Spent some quality time reading the native code behind java.lang.Object, particularly checking how synchronization is implemented (really complicated code, and critically important for the whole platform as you can imagine).
It is implemented like this (ton of details left out): of the 8 bytes of the object, 4 of them, if the object is used as a lock, are interpreted as a pointer to some ObjectMonitor, basically a queue of waiting threads. The implied CAS operation associated with entering or exiting a synchronized block is targetted (unless I misread it), to a word _inside_ the bytes of the Object, not the linked structure. This basically means that if you have an "locks" Object array (initialized with "new Object()" in a loop), and you grab lock from one thread, and lock from another, these are likely to interfere with one another (CASes on the same cache line, one succeeding may spuriously cause the other to fail and retry). ReentrantLock is less susceptible to this problem, since it weighs at 40 bytes instead of 8, but still. All of this is fixable through padding.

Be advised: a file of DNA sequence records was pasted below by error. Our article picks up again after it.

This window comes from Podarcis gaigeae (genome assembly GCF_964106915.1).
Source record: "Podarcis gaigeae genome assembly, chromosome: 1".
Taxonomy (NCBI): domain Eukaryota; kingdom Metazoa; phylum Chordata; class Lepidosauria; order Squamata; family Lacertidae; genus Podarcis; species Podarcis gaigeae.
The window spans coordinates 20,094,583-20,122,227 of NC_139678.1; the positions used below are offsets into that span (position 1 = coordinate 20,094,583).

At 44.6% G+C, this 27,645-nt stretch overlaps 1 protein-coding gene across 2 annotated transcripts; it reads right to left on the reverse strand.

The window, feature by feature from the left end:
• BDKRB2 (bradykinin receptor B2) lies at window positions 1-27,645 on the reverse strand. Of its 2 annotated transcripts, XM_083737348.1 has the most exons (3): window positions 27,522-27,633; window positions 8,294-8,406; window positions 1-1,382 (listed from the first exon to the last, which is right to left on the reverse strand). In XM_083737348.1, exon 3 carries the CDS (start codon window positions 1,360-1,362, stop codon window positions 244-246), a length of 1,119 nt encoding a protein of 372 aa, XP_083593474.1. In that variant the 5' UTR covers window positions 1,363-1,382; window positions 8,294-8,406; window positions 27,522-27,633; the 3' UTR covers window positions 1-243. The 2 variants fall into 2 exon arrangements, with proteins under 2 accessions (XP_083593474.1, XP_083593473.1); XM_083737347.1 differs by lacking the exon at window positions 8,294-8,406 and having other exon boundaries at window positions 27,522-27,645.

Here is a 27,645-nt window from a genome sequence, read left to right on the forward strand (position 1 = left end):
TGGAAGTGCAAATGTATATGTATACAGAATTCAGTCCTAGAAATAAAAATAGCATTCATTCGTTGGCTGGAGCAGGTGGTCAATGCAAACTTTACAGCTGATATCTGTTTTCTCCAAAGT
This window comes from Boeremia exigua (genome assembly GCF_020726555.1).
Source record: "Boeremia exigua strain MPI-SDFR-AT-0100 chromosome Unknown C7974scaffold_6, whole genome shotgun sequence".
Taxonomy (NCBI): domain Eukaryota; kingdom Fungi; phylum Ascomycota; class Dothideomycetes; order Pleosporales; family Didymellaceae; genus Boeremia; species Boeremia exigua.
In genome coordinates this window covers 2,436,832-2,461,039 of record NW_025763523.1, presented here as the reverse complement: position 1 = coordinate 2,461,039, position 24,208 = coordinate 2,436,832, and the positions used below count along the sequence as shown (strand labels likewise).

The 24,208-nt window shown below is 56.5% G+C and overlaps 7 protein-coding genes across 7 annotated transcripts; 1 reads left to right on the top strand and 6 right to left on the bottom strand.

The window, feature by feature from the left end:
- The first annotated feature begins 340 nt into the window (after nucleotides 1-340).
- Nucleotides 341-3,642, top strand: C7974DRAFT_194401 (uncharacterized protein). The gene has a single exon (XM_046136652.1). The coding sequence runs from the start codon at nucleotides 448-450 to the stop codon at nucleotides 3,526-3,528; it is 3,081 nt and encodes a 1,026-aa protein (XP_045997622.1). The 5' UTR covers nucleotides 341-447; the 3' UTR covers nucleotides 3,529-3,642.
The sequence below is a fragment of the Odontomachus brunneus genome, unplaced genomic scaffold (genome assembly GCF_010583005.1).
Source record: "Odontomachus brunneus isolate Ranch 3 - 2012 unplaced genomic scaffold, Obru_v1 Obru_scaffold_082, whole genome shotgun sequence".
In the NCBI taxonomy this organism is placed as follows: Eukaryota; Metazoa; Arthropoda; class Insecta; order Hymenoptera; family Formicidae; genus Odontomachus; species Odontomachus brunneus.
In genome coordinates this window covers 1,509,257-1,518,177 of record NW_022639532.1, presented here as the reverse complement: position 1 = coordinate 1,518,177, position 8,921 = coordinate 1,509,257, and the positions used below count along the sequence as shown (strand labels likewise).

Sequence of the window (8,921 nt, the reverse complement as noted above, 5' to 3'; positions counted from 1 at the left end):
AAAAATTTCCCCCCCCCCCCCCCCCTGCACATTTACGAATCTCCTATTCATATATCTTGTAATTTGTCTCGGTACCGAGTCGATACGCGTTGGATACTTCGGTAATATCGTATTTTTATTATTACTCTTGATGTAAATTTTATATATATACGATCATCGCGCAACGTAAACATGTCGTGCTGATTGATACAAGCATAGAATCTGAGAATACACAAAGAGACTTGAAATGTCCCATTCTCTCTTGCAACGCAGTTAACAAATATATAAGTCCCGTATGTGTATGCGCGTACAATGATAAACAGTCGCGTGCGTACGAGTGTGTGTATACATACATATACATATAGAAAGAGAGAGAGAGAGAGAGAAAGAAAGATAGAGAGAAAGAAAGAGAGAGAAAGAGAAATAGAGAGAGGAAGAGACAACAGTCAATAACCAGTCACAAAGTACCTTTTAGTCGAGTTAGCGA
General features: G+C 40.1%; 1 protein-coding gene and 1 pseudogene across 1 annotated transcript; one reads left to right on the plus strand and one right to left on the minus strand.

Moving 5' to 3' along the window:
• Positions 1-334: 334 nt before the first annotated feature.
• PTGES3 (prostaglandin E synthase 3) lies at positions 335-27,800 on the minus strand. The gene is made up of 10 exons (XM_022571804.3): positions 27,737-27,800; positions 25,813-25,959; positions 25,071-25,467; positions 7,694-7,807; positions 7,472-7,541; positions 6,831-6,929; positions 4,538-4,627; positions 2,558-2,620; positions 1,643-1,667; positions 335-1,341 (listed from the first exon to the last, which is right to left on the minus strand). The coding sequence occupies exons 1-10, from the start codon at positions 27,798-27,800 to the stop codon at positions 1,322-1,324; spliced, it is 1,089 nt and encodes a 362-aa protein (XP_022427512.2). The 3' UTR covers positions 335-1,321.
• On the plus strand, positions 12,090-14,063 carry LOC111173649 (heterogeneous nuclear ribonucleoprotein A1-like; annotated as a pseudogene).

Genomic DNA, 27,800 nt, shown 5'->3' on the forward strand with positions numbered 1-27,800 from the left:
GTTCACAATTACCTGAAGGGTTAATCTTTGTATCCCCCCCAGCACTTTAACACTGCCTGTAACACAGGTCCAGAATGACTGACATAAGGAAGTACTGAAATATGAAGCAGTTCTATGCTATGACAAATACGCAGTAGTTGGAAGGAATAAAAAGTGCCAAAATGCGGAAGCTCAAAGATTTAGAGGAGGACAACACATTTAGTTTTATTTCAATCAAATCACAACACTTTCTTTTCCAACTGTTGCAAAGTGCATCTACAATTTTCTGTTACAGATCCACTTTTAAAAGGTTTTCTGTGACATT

This is not to imply that only CAS operations on nearby locations are a problem; even plain writes/reads of nearby memory locations from different threads will cause false cache sharing and increased cache coherency traffic.